It’s true – the two things you can’t get around are death and taxes. Not legally, as far as taxes are concerned. Making tax season even worse, scammers look on it as a golden opportunity.
Scams directed towards the tax season
Conmen send emails telling you that you’re in trouble for back taxes owed, or requesting clarification on your latest return. These are actually phishing scams with links to web pages set up to capture personal information – social security numbers, credit card numbers, passwords, and more. PIN numbers and other IRS e-service info gives them online access to all your tax information. Armed with this, scammers can steal your identity and leave you with bad credit and empty bank accounts.
How scams have evolved
Not satisfied with trolling for victims with phishing emails, these fraudulent emails have evolved into a technique called “long-lining.” Many email providers have phishing filters that can recognize the source of phishing emails. Scammers have learned to defeat this filter by making emails individualized, varied in content and subject line, and coming from multiple IP addresses. This artificial customization allows them to slip past security filters.
Links in these long-line scams will lead to legitimate sites that hackers have compromised beforehand. This convincing deception nets many trusting people, since taxes and the IRS are one subject people find worrisome. The IRS reports that these phishing scams have increased by 400% this season.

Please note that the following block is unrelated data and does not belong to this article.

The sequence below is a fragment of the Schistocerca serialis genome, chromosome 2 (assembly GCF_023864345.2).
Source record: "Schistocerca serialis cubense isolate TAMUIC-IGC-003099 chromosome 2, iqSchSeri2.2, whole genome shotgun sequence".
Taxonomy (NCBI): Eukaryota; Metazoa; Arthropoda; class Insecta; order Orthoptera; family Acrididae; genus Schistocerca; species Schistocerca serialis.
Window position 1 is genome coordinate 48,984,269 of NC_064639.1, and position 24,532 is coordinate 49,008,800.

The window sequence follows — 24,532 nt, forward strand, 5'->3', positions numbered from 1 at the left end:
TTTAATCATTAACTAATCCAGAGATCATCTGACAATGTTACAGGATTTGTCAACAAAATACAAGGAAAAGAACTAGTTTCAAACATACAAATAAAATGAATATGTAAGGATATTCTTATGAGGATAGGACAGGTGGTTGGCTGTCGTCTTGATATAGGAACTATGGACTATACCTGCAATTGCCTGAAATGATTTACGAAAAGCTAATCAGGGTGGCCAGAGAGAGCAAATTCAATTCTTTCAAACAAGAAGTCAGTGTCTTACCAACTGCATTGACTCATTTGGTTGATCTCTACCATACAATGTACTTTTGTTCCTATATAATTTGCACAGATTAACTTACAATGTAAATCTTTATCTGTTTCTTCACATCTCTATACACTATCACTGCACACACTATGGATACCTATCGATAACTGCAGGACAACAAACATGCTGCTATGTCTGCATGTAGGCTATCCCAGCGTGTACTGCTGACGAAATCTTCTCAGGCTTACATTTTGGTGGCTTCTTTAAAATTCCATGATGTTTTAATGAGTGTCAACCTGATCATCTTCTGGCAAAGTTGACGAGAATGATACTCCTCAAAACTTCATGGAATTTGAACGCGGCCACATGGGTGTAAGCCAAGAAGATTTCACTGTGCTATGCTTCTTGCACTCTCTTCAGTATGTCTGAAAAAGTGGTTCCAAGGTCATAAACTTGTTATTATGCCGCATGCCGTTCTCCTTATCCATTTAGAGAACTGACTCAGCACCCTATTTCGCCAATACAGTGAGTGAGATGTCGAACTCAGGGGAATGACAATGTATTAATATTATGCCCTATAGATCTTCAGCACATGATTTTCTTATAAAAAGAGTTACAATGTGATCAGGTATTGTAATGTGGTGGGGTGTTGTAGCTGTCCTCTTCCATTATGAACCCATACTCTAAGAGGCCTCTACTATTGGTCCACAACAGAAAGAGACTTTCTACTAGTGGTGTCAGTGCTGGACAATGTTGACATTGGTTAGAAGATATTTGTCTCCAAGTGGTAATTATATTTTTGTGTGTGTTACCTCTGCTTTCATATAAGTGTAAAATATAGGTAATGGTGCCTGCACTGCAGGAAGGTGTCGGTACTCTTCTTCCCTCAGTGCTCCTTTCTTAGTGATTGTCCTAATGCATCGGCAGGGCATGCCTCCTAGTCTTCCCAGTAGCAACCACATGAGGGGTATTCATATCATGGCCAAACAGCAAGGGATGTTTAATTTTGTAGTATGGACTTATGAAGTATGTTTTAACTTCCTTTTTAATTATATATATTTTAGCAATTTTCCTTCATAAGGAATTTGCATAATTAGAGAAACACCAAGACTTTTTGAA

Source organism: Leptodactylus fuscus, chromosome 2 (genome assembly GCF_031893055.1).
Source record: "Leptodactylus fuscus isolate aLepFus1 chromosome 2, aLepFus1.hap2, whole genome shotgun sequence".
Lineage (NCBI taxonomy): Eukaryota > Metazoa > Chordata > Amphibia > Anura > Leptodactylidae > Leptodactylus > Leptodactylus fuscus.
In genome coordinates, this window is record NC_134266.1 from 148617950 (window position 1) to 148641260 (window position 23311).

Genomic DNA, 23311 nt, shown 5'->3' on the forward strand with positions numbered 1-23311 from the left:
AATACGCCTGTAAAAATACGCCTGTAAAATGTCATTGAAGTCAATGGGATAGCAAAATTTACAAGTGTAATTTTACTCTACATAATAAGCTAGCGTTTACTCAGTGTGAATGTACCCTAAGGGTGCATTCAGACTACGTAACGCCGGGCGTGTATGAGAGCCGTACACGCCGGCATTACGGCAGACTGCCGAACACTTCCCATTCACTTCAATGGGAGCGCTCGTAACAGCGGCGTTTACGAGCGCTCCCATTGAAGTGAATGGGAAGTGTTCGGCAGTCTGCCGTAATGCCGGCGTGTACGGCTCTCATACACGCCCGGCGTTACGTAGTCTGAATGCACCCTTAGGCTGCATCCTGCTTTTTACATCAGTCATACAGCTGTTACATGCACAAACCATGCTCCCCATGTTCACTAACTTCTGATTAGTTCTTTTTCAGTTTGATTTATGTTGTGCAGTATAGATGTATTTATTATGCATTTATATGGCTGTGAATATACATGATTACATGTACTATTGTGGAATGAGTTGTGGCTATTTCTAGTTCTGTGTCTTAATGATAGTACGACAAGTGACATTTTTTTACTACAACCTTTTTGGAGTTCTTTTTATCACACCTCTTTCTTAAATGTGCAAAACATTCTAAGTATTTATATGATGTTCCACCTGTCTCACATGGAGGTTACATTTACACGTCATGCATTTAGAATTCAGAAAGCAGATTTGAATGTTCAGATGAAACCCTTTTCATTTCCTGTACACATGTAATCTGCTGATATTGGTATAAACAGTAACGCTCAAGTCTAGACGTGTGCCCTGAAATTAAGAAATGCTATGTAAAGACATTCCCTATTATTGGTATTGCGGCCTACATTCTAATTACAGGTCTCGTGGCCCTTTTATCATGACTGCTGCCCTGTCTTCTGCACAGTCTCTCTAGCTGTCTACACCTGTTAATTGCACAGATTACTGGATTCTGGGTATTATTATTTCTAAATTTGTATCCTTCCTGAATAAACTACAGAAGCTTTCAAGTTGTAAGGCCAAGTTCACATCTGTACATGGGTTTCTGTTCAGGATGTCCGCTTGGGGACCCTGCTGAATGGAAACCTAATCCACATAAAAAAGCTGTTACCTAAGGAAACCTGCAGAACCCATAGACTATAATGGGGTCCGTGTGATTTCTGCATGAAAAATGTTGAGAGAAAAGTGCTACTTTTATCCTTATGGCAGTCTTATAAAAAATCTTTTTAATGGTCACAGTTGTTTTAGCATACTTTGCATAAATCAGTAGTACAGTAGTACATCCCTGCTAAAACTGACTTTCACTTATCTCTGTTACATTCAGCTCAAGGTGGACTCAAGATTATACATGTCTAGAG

Other con-artists haunt social media sites like Facebook querying unsuspecting users for information they can use to dig into a person’s tax history.
One group of scammers targeted the social site Snapchat. Posing as IRS agents, they convinced company officials to send out W-2 information on employees. The same tactic worked with Seagate, the tech company known for making computer hard drives.
How to avoid being scammed
The IRS, faced with growing numbers of tax-related scams has posted on its website that they do not use email, texting, or social media to request personal taxpayer information. Any unsolicited email coming from the IRS should be regarded as suspect.
Here are some other tips to keep in mind:
- Ensure you have up-to-date firewall and anti-malware software, and the latest patches for browser and email security.
- Use unique, “strong” passwords for each account.
- Encrypt and password-protect old tax returns on your computer.
- Learn to identify phishing emails and the latest phishing scams.
- Look for the latest IRS news and warnings online.
- Shred all hard copies of tax information before throwing them in the trash.
Do not share personal information with anyone on social media.
Paying income tax is not something anyone looks forward to, but it’s wise to remember that all tax data is sensitive information that could seriously jeopardize your financial state if it falls into the wrong hands. The government doesn’t like it any better – the IRS encourages you to report these phishing attempts.
You, your company, and your employees are at risk from scammers all over the world reaching out across the Internet. Protect yourself this tax season by using the services of IT experts at CTG Tech who can upgrade security and improve awareness.